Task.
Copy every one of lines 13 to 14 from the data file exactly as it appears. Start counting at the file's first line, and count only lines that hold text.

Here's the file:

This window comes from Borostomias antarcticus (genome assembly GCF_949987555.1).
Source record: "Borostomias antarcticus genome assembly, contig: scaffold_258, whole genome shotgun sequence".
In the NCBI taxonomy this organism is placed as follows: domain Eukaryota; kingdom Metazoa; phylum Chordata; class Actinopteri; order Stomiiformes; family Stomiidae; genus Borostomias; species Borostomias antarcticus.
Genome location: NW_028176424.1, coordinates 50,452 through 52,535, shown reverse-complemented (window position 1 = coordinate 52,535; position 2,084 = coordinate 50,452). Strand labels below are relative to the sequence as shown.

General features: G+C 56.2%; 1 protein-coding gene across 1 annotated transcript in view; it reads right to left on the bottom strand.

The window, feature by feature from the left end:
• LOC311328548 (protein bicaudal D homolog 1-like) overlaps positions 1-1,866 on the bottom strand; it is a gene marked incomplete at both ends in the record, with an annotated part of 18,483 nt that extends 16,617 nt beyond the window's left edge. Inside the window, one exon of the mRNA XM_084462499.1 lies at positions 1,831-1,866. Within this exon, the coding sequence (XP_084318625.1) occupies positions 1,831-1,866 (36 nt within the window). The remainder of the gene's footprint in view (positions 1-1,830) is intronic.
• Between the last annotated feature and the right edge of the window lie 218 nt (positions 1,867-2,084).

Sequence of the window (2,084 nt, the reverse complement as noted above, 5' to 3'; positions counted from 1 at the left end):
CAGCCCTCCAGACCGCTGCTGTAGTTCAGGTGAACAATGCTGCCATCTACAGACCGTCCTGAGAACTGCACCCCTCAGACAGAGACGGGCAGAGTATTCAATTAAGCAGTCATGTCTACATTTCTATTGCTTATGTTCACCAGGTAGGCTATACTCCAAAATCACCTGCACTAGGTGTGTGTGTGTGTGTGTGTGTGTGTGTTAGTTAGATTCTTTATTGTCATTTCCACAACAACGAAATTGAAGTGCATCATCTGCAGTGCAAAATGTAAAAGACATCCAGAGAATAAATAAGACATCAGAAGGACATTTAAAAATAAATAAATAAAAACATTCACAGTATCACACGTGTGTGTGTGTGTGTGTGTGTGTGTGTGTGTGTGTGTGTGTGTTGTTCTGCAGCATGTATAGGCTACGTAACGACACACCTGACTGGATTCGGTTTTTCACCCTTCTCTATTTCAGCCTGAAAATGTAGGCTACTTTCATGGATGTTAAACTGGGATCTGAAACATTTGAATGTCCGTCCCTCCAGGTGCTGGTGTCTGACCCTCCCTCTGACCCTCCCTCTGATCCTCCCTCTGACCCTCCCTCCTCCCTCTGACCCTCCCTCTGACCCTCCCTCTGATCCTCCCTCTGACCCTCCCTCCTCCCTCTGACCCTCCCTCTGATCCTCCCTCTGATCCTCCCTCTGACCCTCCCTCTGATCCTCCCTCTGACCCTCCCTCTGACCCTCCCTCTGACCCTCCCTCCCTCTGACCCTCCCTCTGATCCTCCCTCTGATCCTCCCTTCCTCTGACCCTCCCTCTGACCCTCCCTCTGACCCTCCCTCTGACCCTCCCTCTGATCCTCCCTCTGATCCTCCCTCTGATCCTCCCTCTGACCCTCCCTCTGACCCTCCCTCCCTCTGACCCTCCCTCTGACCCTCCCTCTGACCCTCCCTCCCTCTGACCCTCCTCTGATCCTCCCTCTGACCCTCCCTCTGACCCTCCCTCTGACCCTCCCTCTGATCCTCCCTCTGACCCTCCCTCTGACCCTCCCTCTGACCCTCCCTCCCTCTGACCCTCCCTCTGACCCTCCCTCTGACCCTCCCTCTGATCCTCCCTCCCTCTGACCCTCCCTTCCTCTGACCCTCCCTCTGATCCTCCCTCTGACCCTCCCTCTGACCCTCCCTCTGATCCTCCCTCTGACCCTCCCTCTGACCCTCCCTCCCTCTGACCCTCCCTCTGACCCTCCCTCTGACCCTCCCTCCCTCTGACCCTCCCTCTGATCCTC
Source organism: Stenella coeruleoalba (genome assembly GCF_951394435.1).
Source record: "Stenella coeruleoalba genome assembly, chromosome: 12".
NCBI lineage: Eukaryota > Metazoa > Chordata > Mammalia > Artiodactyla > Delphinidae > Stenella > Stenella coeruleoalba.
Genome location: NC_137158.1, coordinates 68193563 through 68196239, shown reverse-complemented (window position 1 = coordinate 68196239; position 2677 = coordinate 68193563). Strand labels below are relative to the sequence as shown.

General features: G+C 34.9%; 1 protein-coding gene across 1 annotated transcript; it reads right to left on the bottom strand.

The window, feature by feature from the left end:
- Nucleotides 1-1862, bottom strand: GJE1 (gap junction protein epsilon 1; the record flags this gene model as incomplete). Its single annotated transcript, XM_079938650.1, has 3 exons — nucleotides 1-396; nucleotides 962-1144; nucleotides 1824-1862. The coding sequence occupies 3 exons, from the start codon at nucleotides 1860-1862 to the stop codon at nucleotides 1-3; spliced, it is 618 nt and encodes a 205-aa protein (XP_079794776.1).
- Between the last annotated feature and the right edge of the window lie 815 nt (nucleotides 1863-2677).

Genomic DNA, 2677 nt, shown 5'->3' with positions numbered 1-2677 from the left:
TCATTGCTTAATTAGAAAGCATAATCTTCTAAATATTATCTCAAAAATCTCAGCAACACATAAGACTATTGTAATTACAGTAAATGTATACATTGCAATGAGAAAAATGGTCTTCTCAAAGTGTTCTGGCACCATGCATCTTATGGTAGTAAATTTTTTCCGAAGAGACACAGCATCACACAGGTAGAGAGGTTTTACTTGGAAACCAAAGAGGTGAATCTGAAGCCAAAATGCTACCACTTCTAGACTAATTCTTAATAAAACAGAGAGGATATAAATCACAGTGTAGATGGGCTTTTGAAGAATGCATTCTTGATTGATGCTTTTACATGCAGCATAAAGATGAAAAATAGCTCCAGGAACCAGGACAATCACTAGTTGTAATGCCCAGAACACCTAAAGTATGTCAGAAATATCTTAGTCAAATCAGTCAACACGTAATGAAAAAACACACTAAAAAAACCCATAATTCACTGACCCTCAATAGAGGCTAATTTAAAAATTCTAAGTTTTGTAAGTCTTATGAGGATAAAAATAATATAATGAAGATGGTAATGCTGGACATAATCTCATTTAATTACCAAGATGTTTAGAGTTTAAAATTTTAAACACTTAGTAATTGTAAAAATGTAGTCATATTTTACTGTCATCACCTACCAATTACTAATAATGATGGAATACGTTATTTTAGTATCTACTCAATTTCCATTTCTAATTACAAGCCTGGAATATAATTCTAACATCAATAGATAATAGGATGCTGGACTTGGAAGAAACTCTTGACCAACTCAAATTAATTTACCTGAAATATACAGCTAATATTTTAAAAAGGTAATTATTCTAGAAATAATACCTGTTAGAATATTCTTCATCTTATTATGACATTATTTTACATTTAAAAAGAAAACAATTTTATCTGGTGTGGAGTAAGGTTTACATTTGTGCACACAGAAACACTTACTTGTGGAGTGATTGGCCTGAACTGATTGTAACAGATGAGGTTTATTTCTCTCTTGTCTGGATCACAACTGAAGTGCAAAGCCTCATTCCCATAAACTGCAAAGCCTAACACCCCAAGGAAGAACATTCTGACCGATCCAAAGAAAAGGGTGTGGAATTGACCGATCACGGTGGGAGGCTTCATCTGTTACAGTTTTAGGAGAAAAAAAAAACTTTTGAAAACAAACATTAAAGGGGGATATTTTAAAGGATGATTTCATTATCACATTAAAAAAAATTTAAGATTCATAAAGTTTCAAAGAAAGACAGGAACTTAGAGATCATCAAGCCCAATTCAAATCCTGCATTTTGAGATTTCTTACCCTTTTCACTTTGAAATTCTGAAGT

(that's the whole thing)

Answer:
NCBI lineage: Eukaryota > Metazoa > Chordata > Mammalia > Artiodactyla > Delphinidae > Stenella > Stenella coeruleoalba.
Genome location: NC_137158.1, coordinates 68193563 through 68196239, shown reverse-complemented (window position 1 = coordinate 68196239; position 2677 = coordinate 68193563). Strand labels below are relative to the sequence as shown.